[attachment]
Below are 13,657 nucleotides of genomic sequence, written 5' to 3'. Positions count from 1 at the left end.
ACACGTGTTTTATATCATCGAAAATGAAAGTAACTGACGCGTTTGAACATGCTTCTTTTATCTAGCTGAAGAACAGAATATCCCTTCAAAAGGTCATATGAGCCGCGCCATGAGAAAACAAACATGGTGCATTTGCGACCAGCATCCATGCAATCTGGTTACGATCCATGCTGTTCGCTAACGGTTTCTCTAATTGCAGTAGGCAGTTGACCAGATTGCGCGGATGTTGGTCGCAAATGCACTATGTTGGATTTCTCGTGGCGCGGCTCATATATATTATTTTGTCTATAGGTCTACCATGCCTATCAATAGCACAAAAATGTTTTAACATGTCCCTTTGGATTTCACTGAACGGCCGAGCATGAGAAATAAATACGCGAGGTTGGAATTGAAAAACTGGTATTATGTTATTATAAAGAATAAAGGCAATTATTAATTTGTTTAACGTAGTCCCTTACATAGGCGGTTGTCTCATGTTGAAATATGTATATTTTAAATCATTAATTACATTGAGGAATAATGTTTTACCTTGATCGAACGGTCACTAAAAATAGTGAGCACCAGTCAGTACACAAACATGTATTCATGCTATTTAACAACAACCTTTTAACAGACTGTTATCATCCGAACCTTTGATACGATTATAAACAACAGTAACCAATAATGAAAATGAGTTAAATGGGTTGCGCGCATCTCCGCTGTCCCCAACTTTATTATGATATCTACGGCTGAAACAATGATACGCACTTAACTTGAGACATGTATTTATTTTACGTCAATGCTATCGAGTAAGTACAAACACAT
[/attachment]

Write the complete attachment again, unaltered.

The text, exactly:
Below are 13,657 nucleotides of genomic sequence, written 5' to 3'. Positions count from 1 at the left end.
ACACGTGTTTTATATCATCGAAAATGAAAGTAACTGACGCGTTTGAACATGCTTCTTTTATCTAGCTGAAGAACAGAATATCCCTTCAAAAGGTCATATGAGCCGCGCCATGAGAAAACAAACATGGTGCATTTGCGACCAGCATCCATGCAATCTGGTTACGATCCATGCTGTTCGCTAACGGTTTCTCTAATTGCAGTAGGCAGTTGACCAGATTGCGCGGATGTTGGTCGCAAATGCACTATGTTGGATTTCTCGTGGCGCGGCTCATATATATTATTTTGTCTATAGGTCTACCATGCCTATCAATAGCACAAAAATGTTTTAACATGTCCCTTTGGATTTCACTGAACGGCCGAGCATGAGAAATAAATACGCGAGGTTGGAATTGAAAAACTGGTATTATGTTATTATAAAGAATAAAGGCAATTATTAATTTGTTTAACGTAGTCCCTTACATAGGCGGTTGTCTCATGTTGAAATATGTATATTTTAAATCATTAATTACATTGAGGAATAATGTTTTACCTTGATCGAACGGTCACTAAAAATAGTGAGCACCAGTCAGTACACAAACATGTATTCATGCTATTTAACAACAACCTTTTAACAGACTGTTATCATCCGAACCTTTGATACGATTATAAACAACAGTAACCAATAATGAAAATGAGTTAAATGGGTTGCGCGCATCTCCGCTGTCCCCAACTTTATTATGATATCTACGGCTGAAACAATGATACGCACTTAACTTGAGACATGTATTTATTTTACGTCAATGCTATCGAGTAAGTACAAACACAT